- Never give vulnerable information over the internet unless the 🔒 symbol is in the browser bar. Also make sure that the internet destination is “https://???.com” NOT “http://???.com“. The “s” which is the 5th letter on the browser bar stands for “secured“. If you do not see this, cease doing a transaction at that site as it is not safe divulging information as the hypertext needs to be secured through encryption or anyone can see your personal information being transferred over the internet, including on a router system near where your Wi-Fi is hooked.
- Make sure that you always use a secured and private connection, not a “public” or common connection when it comes to the Wi-Fi you are using. Your cell phone is secured and encrypted while using a carrier for the transaction, but if the Wi-Fi is activated, you must make sure that it is in the “OFF” position, unless you are at your home or on Wi-Fi that belongs to someone that you know to be trustworthy. Doing a transaction on a workplace’s Wi-Fi can be sketchy and your security can be compromised unless your workplace is self-employment.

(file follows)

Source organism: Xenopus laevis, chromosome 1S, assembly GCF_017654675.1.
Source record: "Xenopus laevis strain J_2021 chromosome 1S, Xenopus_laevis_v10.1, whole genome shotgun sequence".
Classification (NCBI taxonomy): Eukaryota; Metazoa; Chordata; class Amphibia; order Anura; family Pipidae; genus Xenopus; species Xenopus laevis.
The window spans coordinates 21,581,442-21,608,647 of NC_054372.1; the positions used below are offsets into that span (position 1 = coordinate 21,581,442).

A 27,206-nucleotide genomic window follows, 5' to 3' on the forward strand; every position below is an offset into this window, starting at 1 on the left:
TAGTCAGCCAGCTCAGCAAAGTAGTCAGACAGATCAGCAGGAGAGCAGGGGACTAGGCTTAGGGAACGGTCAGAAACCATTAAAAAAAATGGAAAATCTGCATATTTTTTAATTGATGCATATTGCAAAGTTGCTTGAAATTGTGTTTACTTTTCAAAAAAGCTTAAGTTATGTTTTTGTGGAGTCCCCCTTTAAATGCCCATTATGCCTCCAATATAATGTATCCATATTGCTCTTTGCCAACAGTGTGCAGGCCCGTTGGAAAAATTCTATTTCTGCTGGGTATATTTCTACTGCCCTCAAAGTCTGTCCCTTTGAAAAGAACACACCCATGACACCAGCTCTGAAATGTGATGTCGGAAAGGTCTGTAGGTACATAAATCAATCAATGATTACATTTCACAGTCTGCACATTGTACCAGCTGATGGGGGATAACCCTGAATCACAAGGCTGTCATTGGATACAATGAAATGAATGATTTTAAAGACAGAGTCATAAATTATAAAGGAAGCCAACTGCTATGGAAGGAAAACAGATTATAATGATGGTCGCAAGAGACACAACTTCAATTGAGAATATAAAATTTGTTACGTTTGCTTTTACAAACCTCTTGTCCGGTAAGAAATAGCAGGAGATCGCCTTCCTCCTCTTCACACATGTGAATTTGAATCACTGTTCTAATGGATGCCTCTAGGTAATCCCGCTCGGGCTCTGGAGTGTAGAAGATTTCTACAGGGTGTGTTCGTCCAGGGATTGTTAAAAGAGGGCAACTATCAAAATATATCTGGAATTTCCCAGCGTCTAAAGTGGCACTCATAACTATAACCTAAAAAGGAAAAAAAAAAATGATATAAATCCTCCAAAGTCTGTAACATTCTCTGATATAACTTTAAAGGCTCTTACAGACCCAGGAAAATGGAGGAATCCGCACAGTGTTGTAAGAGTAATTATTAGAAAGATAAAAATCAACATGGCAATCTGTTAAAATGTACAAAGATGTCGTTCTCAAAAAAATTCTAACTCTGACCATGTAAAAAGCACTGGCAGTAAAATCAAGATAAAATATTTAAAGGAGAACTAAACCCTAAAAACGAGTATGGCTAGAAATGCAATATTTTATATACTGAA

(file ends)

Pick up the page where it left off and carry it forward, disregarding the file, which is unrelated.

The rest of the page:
- If you encounter any request to do business in a method that you do not feel comfortable to use, especially if a store wants you to obtain gift cards from a store that is NOT for the store you are shopping, hang up or cease the transaction immediately. Make sure that in any transaction you get screenshots, reference numbers or other identifying factors while completing your transaction.
- Never complete a transaction if the price that is in the cart does not match the price that started on the shopping page that put the item in your cart. If you plan on going back to the same store in the future, make sure you empty the cart, or the item could stay in the cart and be ordered by accident on a future date.